HC Deb 03 April 1950 vol 473 cc845-6
18. Sir Hugh Lucas-Tooth

asked the Minister of Food from what countries the alcoholic liquor known as vodka, or vodka, is allowed to be imported and sold in the United Kingdom as vodka without some such qualification as French vodka; whether he is aware that most vodka for export has at all times been manufactured outside Russia in such countries as Latvia and Poland; that much of the manufacture in Western Europe is now being carried on by the original producers whose business in Latvia was confiscated; and whether he will modify the Labelling of Food Order, 1946, so as to permit all vodka to be sold as such.

Mr. S. N. Evans

Under the Labelling of Food Order, if the name used for a drink suggests that it comes from a particular country or area when, in fact, it comes from some other place, then the label must say so. The question how the Order applies to any particular drink is, of course, ultimately for the courts to decide; but subject to that my view is that vodka from a Western European country would have to be described on the label by an adjective indicating the country of origin. I do not think this requirement is unreasonable or that the Order need be amended.

Sir H. Lucas-Tooth

Does not the Parliamentary Secretary realise that the policy he is pursuing means that only vodka coming from a Communist origin can be so described and does he not agree that when exactly the same beverage can be manufactured in non-Communist countries it might be allowed to be sold as such?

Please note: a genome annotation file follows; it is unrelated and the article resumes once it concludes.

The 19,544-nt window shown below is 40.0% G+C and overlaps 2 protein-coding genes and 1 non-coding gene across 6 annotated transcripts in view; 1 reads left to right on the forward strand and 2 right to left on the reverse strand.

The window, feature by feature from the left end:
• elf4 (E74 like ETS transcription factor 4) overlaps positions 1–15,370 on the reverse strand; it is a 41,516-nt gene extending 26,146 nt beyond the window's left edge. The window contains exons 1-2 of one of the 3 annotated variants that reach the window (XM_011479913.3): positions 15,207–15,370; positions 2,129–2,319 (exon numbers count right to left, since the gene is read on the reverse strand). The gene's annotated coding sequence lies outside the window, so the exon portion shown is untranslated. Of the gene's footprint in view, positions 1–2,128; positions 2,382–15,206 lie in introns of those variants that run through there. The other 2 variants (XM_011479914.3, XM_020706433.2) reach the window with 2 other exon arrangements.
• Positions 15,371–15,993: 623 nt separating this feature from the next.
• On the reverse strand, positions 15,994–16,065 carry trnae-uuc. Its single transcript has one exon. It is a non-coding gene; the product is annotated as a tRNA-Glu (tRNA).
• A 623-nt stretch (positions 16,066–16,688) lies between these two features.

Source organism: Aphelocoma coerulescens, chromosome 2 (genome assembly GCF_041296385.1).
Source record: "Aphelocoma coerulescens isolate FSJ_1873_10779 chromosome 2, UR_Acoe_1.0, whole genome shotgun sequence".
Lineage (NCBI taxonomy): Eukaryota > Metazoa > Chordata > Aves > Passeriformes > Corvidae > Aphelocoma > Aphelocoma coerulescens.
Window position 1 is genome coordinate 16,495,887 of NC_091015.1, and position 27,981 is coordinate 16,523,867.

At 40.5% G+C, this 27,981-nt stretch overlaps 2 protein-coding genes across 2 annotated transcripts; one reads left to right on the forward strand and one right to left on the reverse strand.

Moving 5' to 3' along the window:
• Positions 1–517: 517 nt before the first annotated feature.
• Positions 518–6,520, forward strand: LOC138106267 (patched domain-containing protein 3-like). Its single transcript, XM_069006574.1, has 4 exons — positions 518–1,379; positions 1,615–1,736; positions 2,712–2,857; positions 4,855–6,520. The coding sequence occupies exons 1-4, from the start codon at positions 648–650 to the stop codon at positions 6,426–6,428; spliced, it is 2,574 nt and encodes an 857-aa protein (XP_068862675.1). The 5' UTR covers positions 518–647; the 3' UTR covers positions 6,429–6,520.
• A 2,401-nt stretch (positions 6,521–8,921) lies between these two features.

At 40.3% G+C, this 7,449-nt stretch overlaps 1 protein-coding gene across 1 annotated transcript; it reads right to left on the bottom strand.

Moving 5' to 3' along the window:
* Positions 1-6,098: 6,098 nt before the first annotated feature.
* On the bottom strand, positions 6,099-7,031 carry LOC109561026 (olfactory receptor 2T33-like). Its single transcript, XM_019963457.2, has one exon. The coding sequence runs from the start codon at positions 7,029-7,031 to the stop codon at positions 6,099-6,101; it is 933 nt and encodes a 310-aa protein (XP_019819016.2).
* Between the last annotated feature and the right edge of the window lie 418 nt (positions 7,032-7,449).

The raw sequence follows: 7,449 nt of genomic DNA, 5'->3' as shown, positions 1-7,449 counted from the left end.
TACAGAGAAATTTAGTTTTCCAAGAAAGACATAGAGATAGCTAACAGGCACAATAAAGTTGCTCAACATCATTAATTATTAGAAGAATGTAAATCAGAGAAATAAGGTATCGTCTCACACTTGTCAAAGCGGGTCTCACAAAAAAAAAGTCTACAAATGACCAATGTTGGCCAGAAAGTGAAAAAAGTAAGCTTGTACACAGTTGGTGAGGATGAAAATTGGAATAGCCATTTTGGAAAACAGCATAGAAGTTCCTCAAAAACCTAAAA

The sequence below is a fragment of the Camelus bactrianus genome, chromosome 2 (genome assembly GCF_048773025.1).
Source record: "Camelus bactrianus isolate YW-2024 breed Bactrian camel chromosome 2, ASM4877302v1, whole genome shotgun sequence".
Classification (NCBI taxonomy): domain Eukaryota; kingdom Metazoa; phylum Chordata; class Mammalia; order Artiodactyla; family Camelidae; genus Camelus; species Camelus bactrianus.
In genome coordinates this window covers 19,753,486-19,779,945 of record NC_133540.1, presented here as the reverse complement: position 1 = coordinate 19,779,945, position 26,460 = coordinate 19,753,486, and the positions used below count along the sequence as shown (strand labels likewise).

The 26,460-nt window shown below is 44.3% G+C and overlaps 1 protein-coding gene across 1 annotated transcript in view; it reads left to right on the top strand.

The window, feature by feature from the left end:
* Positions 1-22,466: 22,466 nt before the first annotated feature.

Mr. De Chair

Is this vodka capable of penetrating an Iron Curtain?

Mr. Mikardo

Could my hon. Friend give an assurance that he will deal with all supplies of this liquor in the same way, whether they are described as "vodka" or as "wodka"?

Mr. Godfrey Nicholson

Does not the hon. Gentleman realise that in any case vodka made in France would have a label saying "Produce of France," and is that not sufficient descriptive differentiation? Is he not further aware that vodka is vodka, wherever it is made?

Mr. Evans

I would point out that this cuts two ways. It might be said that whisky is whisky, whatever its source of origin, but Scotch whisky producers would be very sorry if anybody could use the word "Scotch."

Mr. James Hudson

Would not the hon. Gentleman avoid all these difficulties about the label if he were to say honestly, on all the bottles, that they were poison?

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